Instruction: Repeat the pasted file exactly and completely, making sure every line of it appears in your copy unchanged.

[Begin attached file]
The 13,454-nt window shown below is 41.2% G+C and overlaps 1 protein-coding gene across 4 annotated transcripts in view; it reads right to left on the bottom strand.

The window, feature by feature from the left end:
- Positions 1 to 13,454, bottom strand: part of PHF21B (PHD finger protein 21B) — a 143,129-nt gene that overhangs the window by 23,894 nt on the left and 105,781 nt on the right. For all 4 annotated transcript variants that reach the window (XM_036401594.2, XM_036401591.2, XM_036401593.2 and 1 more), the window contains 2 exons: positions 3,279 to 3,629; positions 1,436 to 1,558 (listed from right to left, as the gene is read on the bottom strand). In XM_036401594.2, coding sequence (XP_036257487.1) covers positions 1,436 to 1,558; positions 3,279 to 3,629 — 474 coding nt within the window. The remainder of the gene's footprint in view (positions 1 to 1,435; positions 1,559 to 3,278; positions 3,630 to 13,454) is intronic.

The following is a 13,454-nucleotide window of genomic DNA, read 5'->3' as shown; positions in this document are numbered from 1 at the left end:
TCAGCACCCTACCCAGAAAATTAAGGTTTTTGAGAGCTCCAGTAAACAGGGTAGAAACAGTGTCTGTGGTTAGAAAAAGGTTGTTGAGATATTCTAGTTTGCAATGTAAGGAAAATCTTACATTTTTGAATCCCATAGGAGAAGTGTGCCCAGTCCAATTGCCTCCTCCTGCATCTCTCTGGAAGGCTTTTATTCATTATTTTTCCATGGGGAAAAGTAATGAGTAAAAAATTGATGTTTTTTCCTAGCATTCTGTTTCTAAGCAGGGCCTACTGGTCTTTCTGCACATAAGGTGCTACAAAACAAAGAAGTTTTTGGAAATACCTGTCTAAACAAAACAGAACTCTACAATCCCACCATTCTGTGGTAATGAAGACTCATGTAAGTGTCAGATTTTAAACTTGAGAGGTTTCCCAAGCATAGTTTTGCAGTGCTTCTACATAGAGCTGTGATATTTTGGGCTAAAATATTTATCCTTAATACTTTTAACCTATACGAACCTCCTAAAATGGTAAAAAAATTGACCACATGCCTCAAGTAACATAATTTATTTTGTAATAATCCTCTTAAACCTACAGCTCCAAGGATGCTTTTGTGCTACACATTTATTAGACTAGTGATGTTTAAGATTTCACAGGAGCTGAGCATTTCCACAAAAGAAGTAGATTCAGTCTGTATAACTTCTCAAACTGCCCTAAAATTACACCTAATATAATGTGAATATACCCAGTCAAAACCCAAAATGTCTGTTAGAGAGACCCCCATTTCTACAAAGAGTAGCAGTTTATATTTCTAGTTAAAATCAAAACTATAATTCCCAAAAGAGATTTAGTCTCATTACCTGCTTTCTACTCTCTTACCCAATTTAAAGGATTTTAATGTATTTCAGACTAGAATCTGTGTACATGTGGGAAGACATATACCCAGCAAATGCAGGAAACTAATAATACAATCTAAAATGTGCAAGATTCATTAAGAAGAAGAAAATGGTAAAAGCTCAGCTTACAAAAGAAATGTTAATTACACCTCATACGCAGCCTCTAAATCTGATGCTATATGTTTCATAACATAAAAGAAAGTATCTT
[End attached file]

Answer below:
The 13,454-nt window shown below is 41.2% G+C and overlaps 1 protein-coding gene across 4 annotated transcripts in view; it reads right to left on the bottom strand.

The window, feature by feature from the left end:
- Positions 1 to 13,454, bottom strand: part of PHF21B (PHD finger protein 21B) — a 143,129-nt gene that overhangs the window by 23,894 nt on the left and 105,781 nt on the right. For all 4 annotated transcript variants that reach the window (XM_036401594.2, XM_036401591.2, XM_036401593.2 and 1 more), the window contains 2 exons: positions 3,279 to 3,629; positions 1,436 to 1,558 (listed from right to left, as the gene is read on the bottom strand). In XM_036401594.2, coding sequence (XP_036257487.1) covers positions 1,436 to 1,558; positions 3,279 to 3,629 — 474 coding nt within the window. The remainder of the gene's footprint in view (positions 1 to 1,435; positions 1,559 to 3,278; positions 3,630 to 13,454) is intronic.

The following is a 13,454-nucleotide window of genomic DNA, read 5'->3' as shown; positions in this document are numbered from 1 at the left end:
TCAGCACCCTACCCAGAAAATTAAGGTTTTTGAGAGCTCCAGTAAACAGGGTAGAAACAGTGTCTGTGGTTAGAAAAAGGTTGTTGAGATATTCTAGTTTGCAATGTAAGGAAAATCTTACATTTTTGAATCCCATAGGAGAAGTGTGCCCAGTCCAATTGCCTCCTCCTGCATCTCTCTGGAAGGCTTTTATTCATTATTTTTCCATGGGGAAAAGTAATGAGTAAAAAATTGATGTTTTTTCCTAGCATTCTGTTTCTAAGCAGGGCCTACTGGTCTTTCTGCACATAAGGTGCTACAAAACAAAGAAGTTTTTGGAAATACCTGTCTAAACAAAACAGAACTCTACAATCCCACCATTCTGTGGTAATGAAGACTCATGTAAGTGTCAGATTTTAAACTTGAGAGGTTTCCCAAGCATAGTTTTGCAGTGCTTCTACATAGAGCTGTGATATTTTGGGCTAAAATATTTATCCTTAATACTTTTAACCTATACGAACCTCCTAAAATGGTAAAAAAATTGACCACATGCCTCAAGTAACATAATTTATTTTGTAATAATCCTCTTAAACCTACAGCTCCAAGGATGCTTTTGTGCTACACATTTATTAGACTAGTGATGTTTAAGATTTCACAGGAGCTGAGCATTTCCACAAAAGAAGTAGATTCAGTCTGTATAACTTCTCAAACTGCCCTAAAATTACACCTAATATAATGTGAATATACCCAGTCAAAACCCAAAATGTCTGTTAGAGAGACCCCCATTTCTACAAAGAGTAGCAGTTTATATTTCTAGTTAAAATCAAAACTATAATTCCCAAAAGAGATTTAGTCTCATTACCTGCTTTCTACTCTCTTACCCAATTTAAAGGATTTTAATGTATTTCAGACTAGAATCTGTGTACATGTGGGAAGACATATACCCAGCAAATGCAGGAAACTAATAATACAATCTAAAATGTGCAAGATTCATTAAGAAGAAGAAAATGGTAAAAGCTCAGCTTACAAAAGAAATGTTAATTACACCTCATACGCAGCCTCTAAATCTGATGCTATATGTTTCATAACATAAAAGAAAGTATCTT